Who is this Hubbard guy anyway?
Hubbard House opened in 1879, and was named in honor of George W. Hubbard, who was Sophia Smith’s lawyer. It was Hubbard who convinced Sophia Smith to build the college in Northampton, and to shorten the name from Sophia Smith College to Smith College. Hubbard was appointed to the original Board of Trustees from 1871-88, and also served as treasurer of the college during that time. From 1871-72, he was also the President of Smith Charities. In 1875, he donated the clock in the tower of College Hall. According to President Seelye, “He was a man of few words, but of clear thought, sound judgment…A man of rare sagacity and integrity, and loyally devoted to the College.”
What’s so special about Hubbard?
Hubbard House was the fourth residence hall added to campus as part of the cottage plan system. On June 6, 1942, a fire started in Hubbard’s basement. Luckily, most of the residents were already at the Ivy Day celebrations, so there were no serious injuries reported. One of Hubbard’s more notable residents at the time was Marion M. Jackson, the daughter of Supreme Court Justice Jackson. Hubbard has also been the home of Ada Comstock, the namesake of the Ada Comstock Scholars and the future president of Radcliffe College, as well as the first Latina student at Smith. Perhaps the most notable alumna of Hubbard House is Julia McWilliams Child, the French Chef. She lived in Hubbard House from 1930-34, and said at one of Hubbard’s reunions that, “All four years at Hubbard were so wonderful that I can’t pick out just one specifically brilliant incident.”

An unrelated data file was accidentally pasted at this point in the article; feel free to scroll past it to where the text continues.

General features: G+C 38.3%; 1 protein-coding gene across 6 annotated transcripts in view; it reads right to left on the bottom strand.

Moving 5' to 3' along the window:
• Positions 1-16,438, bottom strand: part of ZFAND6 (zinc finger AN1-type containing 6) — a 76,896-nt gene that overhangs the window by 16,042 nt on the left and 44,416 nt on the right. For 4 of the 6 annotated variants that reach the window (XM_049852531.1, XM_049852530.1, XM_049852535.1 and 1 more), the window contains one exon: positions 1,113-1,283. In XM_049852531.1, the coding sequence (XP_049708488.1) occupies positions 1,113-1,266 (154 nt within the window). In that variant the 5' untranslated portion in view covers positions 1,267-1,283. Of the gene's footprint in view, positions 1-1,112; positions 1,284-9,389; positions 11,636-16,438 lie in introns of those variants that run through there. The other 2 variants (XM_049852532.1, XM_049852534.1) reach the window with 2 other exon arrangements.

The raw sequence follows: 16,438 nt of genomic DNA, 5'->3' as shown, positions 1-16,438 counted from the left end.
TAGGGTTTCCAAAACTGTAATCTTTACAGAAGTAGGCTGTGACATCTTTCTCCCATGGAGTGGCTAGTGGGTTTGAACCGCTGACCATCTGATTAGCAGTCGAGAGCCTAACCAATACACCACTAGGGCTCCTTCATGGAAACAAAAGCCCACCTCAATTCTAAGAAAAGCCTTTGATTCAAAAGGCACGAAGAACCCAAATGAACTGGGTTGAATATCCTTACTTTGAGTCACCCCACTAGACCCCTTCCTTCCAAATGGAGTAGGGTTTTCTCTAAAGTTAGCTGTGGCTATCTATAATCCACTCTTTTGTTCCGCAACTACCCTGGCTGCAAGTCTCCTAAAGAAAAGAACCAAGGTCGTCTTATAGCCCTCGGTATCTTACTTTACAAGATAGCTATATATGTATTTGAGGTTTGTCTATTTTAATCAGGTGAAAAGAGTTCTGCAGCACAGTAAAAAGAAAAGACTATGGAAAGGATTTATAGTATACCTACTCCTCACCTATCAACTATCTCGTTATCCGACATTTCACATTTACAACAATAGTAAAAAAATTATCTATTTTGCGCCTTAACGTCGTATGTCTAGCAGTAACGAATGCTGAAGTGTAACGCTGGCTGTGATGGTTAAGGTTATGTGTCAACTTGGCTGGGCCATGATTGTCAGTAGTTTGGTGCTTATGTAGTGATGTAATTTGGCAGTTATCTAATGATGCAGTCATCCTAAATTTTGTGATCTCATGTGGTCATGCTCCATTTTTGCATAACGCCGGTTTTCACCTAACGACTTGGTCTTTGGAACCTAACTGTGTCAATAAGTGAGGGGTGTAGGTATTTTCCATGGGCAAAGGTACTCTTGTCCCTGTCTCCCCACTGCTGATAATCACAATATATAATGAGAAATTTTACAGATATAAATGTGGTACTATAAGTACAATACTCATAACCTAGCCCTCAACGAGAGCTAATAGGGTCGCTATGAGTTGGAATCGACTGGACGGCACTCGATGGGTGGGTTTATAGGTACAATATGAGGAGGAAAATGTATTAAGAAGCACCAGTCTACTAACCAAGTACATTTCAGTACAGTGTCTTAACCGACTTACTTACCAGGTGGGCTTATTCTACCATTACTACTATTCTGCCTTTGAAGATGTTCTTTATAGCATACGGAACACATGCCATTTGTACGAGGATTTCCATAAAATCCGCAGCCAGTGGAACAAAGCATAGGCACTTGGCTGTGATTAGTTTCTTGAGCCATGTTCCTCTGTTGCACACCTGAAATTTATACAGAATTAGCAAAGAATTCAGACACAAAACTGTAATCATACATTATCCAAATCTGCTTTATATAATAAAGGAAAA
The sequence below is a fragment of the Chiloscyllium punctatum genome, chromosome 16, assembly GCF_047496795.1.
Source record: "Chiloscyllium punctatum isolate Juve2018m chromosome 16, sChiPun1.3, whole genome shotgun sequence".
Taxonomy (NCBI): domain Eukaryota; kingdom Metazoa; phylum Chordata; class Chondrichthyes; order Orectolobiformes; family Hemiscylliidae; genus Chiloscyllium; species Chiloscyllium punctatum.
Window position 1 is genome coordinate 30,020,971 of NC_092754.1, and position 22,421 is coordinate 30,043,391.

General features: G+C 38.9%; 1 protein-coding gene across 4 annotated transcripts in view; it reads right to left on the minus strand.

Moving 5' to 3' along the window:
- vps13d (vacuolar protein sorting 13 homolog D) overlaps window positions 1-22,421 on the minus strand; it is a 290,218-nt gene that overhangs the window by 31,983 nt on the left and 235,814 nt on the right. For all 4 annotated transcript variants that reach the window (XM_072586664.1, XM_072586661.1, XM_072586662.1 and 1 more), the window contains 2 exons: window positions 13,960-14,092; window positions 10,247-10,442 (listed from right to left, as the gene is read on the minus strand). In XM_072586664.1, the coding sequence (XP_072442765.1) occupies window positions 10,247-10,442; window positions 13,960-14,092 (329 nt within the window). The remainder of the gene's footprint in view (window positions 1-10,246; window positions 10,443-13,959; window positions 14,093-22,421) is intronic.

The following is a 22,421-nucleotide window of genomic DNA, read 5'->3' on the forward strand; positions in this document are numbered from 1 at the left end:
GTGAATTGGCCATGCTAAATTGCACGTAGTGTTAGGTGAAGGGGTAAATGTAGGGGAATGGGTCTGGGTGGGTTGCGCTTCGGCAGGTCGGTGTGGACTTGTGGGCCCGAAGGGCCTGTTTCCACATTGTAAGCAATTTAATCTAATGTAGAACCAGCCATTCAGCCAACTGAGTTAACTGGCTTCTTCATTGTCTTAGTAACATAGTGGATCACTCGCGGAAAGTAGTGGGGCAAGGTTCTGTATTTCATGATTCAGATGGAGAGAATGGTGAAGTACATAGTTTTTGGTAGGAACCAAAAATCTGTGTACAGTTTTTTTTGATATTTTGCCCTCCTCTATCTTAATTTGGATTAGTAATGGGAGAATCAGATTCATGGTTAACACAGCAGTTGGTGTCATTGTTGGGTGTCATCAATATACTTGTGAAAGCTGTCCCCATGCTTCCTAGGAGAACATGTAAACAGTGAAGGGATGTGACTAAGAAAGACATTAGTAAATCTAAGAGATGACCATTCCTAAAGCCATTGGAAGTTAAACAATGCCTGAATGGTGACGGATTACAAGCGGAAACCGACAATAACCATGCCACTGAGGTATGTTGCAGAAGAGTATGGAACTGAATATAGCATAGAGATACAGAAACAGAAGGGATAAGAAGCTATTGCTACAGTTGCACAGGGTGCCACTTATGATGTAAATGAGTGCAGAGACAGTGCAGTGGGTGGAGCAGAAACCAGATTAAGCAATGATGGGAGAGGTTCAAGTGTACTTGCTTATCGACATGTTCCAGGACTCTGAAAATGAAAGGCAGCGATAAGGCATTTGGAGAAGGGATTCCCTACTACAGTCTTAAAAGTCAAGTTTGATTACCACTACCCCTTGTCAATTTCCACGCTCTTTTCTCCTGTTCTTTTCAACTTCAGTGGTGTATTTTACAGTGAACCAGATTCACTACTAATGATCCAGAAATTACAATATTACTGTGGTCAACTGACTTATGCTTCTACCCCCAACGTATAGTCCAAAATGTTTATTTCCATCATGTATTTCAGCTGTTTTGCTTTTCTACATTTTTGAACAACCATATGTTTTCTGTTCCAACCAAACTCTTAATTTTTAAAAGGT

So what do you do now?
Former Dean Helen Russell is quoted as saying, “It is the spirit of the house that makes Hubbard one of the most desirable places to live at Smith.” Hubbard’s smaller size, with a capacity of 54, makes it easy to have a close house community and welcoming spirit. Also attractive about Hubbard House is the fact that it still has dining, serving healthy options meals, and is located next to Seelye Hall, making the lives of humanities majors much easier. The residents of Hubbard enjoy several traditions, including no television in the common spaces, sock wrestling during reading period, and an on-again off-again rivalry with neighboring Washburn House. The 2008-09 academic year will mark the 130th anniversary of Hubbard House, which the residents hope to celebrate with an anniversary party like the ones that used to be held every 10 years, but which haven’t happened since the 100th.